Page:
Clinical Review Regular review

HIV infection in children

BMJ 2001; 323 doi: (Published 22 September 2001) Cite this as: BMJ 2001;323:670
  1. Haroon Saloojee, senior lecturer (,
  2. Avy Violari, paediatric trials coordinatorb
  1. a Division of Community Paediatrics, Department of Paediatrics and Child Health, University of the Witwatersrand, PO Wits, 2050, Johannesburg, South Africa
  2. b Perinatal HIV Research Unit, Chris Hani Baragwanath Hospital, Soweto, South Africa
  1. Correspondence to: H Saloojee

    HIV has transformed paediatric practice in developing countries. A specialty that once dealt mainly with acute illnesses is now consumed, in many settings, with managing chronically ill and dying children. Last year, 600 000 children were newly infected with HIV, over 90% in sub-Saharan Africa and almost all having acquired the virus by vertical transmission, from mother to child.1 The statistics do not adequately portray the suffering and disrupted lives of the most vulnerable of the world's population.

    The HIV pandemic has eroded many of the hard earned gains made in reducing infant and child mortality. The United Nations Program on HIV and AIDS (UNAIDS) recently reported that, by 2010, a doubling in child mortality is expected in regions with a high prevalence of infection. Globally, the number of orphans from AIDS will increase from the current 13.2 million to 44 million by 2010.2 Already, one child in 10 is an orphan in some countries. Finding appropriate responses to this crisis must rank as the single most important global challenge to child health in the next decade.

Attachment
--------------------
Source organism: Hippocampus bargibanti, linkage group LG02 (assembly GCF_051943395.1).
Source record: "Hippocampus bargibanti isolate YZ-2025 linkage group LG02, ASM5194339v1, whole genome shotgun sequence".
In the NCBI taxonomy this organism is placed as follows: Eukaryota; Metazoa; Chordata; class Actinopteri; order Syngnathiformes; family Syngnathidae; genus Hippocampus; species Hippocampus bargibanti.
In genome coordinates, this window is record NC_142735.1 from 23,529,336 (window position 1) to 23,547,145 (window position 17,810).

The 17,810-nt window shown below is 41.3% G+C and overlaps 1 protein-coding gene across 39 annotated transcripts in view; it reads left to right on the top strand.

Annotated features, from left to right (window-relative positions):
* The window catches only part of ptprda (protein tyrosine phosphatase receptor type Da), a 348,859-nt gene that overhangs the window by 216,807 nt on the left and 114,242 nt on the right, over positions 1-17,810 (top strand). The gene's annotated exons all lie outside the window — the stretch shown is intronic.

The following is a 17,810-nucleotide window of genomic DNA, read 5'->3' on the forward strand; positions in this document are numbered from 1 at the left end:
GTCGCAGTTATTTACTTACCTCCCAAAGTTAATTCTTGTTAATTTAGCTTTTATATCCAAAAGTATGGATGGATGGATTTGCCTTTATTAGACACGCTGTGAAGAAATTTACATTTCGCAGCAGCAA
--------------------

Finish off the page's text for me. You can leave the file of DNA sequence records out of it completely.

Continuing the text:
This article reviews advances in preventing vertical transmission, antiretroviral treatment, and vaccine development, and we attempt to predict future developments.

    Summary points

    HIV infection and AIDS have severely disrupted child health services in many developing countries

    Efforts to prevent viral transmission form mother to child are inadequate in resource poor settings

    The choice between breast feeding and feeding with formula milk remains controversial

    An effective AIDS vaccine can be expected in the next 10 years

    New antiretroviral treatments and innovative treatment strategies continue to be developed

    A focus beyond education and promoting the use of condoms is required in poor countries


    The review is based on a Medline search of original papers and reviews, unpublished material, presentations and abstracts from recent scientific meetings, …

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